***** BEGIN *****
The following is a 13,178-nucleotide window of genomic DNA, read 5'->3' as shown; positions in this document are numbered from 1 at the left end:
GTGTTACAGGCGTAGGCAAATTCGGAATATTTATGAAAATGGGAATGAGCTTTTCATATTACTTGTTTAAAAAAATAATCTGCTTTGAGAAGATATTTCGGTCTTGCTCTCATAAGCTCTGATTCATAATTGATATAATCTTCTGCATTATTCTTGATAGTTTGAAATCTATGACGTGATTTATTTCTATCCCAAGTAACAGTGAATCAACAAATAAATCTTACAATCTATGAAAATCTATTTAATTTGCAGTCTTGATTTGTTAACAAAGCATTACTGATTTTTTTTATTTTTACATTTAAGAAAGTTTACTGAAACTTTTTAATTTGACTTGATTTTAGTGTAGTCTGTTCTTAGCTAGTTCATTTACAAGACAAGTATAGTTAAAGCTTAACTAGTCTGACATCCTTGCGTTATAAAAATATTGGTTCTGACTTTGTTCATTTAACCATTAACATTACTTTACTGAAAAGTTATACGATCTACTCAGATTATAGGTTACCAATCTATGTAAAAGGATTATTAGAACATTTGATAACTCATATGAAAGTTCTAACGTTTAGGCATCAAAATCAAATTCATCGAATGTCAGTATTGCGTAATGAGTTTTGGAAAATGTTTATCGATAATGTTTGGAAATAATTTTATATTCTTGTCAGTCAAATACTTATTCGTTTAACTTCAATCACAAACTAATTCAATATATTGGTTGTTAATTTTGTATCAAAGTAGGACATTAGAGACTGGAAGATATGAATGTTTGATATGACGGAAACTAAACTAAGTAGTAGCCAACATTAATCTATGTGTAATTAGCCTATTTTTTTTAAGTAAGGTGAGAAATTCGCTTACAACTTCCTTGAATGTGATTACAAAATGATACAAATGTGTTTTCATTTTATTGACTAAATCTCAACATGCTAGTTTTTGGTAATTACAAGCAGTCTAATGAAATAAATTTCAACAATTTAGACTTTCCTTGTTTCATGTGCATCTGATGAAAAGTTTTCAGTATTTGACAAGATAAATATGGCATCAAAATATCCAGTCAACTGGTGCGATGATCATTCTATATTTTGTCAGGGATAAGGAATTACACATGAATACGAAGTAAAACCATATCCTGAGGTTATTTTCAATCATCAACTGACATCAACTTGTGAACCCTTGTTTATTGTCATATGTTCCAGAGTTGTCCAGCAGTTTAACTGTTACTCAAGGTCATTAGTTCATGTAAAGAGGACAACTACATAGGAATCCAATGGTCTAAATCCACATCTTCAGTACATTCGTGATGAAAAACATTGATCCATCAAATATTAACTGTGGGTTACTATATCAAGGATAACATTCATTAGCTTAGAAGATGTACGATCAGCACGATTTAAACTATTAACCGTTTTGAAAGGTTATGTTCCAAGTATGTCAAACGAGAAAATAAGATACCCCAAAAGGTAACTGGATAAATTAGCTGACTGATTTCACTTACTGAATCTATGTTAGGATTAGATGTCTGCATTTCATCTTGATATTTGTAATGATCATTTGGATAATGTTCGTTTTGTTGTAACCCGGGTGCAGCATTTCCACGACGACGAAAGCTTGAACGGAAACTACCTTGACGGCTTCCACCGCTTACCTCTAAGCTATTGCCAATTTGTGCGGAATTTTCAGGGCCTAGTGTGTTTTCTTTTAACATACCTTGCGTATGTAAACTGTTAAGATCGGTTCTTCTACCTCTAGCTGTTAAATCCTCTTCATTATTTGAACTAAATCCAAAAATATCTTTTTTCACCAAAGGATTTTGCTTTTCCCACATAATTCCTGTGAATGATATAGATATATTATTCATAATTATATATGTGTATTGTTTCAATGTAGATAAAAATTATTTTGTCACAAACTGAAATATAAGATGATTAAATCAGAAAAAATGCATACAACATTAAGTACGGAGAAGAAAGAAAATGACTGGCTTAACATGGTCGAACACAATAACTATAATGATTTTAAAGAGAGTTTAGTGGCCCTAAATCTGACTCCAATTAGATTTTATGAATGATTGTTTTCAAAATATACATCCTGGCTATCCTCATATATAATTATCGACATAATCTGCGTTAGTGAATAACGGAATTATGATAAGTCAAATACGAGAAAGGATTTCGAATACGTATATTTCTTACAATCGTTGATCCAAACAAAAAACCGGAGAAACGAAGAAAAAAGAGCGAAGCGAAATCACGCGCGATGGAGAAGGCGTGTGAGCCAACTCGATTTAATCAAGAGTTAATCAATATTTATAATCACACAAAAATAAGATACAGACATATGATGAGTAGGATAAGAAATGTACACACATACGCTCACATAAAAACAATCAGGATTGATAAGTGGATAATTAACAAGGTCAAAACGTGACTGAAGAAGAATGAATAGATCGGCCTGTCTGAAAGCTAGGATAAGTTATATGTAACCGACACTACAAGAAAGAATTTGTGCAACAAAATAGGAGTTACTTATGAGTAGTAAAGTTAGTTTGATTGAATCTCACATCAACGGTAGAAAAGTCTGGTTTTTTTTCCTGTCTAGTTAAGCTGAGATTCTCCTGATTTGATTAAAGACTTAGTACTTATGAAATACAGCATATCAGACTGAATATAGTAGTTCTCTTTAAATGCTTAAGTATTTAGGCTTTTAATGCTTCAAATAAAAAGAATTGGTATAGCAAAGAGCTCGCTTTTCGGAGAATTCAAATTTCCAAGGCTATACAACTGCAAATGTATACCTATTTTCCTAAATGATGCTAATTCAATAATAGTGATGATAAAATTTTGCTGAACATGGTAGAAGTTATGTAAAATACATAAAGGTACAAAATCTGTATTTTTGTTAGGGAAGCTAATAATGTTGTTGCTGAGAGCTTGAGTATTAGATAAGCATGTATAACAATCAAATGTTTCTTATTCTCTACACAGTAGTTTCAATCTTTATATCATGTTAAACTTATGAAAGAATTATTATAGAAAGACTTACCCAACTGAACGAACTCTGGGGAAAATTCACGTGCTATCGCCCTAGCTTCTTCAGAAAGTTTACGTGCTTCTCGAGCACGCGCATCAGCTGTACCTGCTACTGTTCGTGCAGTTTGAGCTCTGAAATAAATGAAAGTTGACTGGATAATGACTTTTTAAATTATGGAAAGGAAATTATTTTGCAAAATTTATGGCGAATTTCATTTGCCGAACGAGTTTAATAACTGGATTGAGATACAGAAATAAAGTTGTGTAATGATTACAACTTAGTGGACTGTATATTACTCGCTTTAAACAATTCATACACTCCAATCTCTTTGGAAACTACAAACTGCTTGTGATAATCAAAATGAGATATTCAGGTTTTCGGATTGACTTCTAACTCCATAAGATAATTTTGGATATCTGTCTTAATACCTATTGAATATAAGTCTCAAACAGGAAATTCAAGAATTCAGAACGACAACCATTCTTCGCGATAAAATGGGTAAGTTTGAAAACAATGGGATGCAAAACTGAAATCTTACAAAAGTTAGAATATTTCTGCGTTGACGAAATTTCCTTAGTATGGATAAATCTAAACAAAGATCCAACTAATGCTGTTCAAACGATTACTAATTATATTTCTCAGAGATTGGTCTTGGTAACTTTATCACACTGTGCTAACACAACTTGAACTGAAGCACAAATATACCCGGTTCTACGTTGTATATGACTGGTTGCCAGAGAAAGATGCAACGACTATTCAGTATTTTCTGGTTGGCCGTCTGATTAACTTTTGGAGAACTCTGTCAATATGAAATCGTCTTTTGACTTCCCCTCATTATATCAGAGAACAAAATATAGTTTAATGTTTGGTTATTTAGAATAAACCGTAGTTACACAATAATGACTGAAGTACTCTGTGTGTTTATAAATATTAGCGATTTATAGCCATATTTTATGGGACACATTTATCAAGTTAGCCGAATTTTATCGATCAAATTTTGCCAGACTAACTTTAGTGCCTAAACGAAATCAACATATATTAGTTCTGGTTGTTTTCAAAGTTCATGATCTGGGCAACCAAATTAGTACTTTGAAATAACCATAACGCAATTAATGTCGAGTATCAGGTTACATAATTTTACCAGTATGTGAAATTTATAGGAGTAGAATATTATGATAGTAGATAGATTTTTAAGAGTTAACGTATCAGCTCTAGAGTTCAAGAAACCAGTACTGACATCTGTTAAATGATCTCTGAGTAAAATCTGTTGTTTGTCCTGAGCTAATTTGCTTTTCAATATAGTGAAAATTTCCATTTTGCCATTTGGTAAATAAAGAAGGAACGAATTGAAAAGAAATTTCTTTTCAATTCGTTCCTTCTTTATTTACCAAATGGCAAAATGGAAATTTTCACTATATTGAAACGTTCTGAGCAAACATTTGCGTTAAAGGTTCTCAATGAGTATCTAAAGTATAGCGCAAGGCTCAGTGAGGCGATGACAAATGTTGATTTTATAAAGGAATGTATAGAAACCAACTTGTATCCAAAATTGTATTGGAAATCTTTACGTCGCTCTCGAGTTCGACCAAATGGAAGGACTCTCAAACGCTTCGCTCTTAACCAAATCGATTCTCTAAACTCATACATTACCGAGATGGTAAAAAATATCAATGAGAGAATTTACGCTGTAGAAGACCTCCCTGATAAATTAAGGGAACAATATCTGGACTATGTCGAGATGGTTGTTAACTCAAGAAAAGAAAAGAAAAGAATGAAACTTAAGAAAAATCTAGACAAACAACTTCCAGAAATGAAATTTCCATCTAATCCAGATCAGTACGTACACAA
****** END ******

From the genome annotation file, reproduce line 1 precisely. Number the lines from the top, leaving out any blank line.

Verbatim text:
The following is a 13,178-nucleotide window of genomic DNA, read 5'->3' as shown; positions in this document are numbered from 1 at the left end: